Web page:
In March, I had to overcome one of the most painful struggles I’ve ever experienced – Getting laid off from a company where I loved working with all my friends. I had known for a few weeks before it happened that things were not going well for me, and just like a bad relationship I kept telling myself that I would pull through the difficult times. I didn’t, and a week later I was at home wondering what had exactly happened in the last four months.
It was incredibly hard for a few reasons – I had invested a lot of my energy in the last five years into either HubSpot directly, or the mission of inbound marketing. I hadn’t worked there for most of the last two years, but had been an advocate for the company and it’s mission. I had always planned for the chance that I would go back someday, if the right role for someone like me came around.
I was fortunate enough that the opportunity did come to me, starting the marketing programs for Signals, HubSpot’s new organization and product. Launching the marketing for a new product requires a mix of skills, a desire to be intellectually tested at every moment in your day, and being resolute in the face of uncertainty. You’ll have to come in every day with a plan about how you will keep inching the ball forward.
Every organization’s leader has an image in their head of what their marketing will look like, and what their product will look like, and how it will be sold. While you’re expected to bring your own creativity and expertise in, you will also need to be able to answer to that mental image. They might not be able to explain it to you, but just like Potter Stewart, they’ll know what it is or isn’t when they see it. Work to create an image that reflects the one in their mind.
You’ll also want to know that a lot of organizations fire their first marketing leader, and it may or may not be your fault. Like most things, truth comes to rest in the middle, not at either extreme.
A few other tips that I learned that might help you too:
- Take time off. You will need a break. Make sure you go outside. Get coffee. Walk around. It’ll be quiet during the day outside.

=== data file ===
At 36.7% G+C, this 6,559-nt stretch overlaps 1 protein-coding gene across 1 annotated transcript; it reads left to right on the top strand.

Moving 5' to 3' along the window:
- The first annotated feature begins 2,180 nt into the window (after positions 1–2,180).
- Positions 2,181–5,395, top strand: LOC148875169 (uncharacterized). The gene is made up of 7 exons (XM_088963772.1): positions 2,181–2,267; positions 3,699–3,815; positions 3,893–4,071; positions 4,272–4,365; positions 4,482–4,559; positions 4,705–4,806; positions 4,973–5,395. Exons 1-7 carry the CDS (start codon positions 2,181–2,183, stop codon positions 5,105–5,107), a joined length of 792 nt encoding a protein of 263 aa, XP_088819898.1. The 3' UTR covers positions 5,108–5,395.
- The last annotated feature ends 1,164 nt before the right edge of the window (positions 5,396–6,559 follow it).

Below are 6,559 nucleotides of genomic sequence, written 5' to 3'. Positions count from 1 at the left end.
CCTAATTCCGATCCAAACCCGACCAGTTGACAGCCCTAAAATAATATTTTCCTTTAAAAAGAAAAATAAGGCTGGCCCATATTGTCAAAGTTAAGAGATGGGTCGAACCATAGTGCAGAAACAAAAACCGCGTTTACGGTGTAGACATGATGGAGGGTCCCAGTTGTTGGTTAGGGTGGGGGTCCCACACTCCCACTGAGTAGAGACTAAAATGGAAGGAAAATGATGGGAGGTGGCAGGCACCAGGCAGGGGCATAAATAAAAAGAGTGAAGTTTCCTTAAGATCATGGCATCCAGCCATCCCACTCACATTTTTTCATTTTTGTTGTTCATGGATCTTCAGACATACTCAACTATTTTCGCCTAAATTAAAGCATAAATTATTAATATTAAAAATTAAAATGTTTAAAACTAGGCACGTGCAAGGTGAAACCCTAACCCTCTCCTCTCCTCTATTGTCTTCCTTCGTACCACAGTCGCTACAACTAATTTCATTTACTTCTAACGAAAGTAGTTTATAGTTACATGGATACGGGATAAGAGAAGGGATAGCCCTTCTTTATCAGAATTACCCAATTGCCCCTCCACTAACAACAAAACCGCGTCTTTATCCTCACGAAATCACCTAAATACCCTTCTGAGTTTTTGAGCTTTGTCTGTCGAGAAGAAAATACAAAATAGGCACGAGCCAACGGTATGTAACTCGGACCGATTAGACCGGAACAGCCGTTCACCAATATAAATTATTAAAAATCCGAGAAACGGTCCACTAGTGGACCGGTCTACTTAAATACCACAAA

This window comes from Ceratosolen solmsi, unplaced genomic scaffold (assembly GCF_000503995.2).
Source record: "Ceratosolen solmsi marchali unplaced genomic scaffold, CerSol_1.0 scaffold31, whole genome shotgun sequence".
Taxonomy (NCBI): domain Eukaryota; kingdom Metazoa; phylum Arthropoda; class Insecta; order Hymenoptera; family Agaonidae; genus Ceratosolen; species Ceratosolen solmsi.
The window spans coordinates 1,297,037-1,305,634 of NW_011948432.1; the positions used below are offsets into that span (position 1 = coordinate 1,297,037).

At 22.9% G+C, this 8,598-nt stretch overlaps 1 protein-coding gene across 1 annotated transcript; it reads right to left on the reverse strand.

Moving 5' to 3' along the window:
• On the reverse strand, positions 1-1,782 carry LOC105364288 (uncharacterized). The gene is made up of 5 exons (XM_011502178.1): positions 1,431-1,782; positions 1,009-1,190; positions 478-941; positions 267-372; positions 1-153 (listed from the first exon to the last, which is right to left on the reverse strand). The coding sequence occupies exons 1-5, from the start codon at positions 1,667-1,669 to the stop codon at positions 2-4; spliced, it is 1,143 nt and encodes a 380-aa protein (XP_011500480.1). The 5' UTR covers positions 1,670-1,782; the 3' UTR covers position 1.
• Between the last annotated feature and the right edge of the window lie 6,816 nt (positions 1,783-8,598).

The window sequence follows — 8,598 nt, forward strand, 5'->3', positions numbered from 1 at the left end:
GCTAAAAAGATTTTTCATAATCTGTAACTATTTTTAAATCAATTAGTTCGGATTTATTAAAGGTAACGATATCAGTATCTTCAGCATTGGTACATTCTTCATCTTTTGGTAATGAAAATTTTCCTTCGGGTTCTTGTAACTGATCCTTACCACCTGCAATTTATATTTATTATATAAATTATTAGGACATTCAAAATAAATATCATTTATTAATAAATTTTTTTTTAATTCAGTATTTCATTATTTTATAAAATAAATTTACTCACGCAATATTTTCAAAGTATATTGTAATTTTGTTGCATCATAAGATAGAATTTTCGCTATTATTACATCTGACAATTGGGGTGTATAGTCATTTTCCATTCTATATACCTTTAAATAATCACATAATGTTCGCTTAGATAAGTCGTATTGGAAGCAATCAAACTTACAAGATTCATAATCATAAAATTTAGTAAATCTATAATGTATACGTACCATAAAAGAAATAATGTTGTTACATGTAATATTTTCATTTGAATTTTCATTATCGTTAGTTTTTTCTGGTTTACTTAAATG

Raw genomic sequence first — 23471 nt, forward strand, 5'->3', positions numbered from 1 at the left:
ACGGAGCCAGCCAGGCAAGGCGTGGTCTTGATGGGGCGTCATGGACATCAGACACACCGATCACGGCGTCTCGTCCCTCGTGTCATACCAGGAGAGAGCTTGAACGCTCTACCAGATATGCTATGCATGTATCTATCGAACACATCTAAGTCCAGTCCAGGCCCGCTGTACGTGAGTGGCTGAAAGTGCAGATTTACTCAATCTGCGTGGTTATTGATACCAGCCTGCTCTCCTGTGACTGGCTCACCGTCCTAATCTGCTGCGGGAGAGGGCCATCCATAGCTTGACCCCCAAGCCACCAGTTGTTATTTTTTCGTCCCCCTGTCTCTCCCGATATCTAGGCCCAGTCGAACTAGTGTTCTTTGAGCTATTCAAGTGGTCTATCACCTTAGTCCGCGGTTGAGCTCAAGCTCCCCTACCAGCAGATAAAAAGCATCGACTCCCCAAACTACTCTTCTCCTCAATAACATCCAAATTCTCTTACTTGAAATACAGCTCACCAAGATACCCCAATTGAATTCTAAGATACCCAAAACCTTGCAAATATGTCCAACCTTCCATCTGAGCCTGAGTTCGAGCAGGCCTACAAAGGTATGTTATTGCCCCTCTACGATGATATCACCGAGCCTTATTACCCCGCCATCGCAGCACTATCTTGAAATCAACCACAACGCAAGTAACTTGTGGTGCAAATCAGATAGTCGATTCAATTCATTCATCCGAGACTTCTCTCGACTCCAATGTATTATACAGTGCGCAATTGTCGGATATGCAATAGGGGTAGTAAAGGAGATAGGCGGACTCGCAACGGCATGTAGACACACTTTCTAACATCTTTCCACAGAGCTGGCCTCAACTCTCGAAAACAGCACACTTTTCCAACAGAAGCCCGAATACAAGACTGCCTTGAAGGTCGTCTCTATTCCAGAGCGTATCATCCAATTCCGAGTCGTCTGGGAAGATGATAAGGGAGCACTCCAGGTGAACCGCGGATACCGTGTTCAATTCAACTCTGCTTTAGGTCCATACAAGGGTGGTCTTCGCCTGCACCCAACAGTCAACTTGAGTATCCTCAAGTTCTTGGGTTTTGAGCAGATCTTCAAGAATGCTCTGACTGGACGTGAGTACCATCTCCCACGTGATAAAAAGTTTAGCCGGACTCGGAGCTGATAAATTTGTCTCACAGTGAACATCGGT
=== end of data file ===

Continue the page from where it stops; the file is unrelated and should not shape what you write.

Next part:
- Don’t grow too distant. See your friends,
- Your friends will reveal themselves. They are the people who get closer to you when things go wrong. Acquaintances will back away when that kind of emotional and professional matter comes into play. Unwind and talk about what happened. It’ll give you clarity, and help you see the steps that led there. I only came to understand what had gone wrong after talking through it for two weeks. Maybe I’m slow, but I don’t think so.
- Process what happened, but don’t obsess over it. Distract yourself every day with activities, whether they’re productive or not. Get drunk or high (in moderation) and play video games. Watch South Park marathons. Write half a dozen blog posts and throw them out unpublished.
- Don’t wait more than 3 weeks to start looking if you can help it. The break is important, but so is your attitude. Get back into it sooner than you might want to, even if just for practice on how to handle interviews and networking.
- When you find your next great thing, don’t start immediately. Finish winding down and then come back up. This may not always be possible depending on your financial situation and how long it’s been, but even one more week can be very valuable in helping you reset your sleep schedule. Unless you chose to start your own company, in which case you need some advice that I can’t give you.
- Keep taking risks, or you’ll never move yourself forward. Two years later, you’ll find out that opportunity has passed you by. Seize opportunities.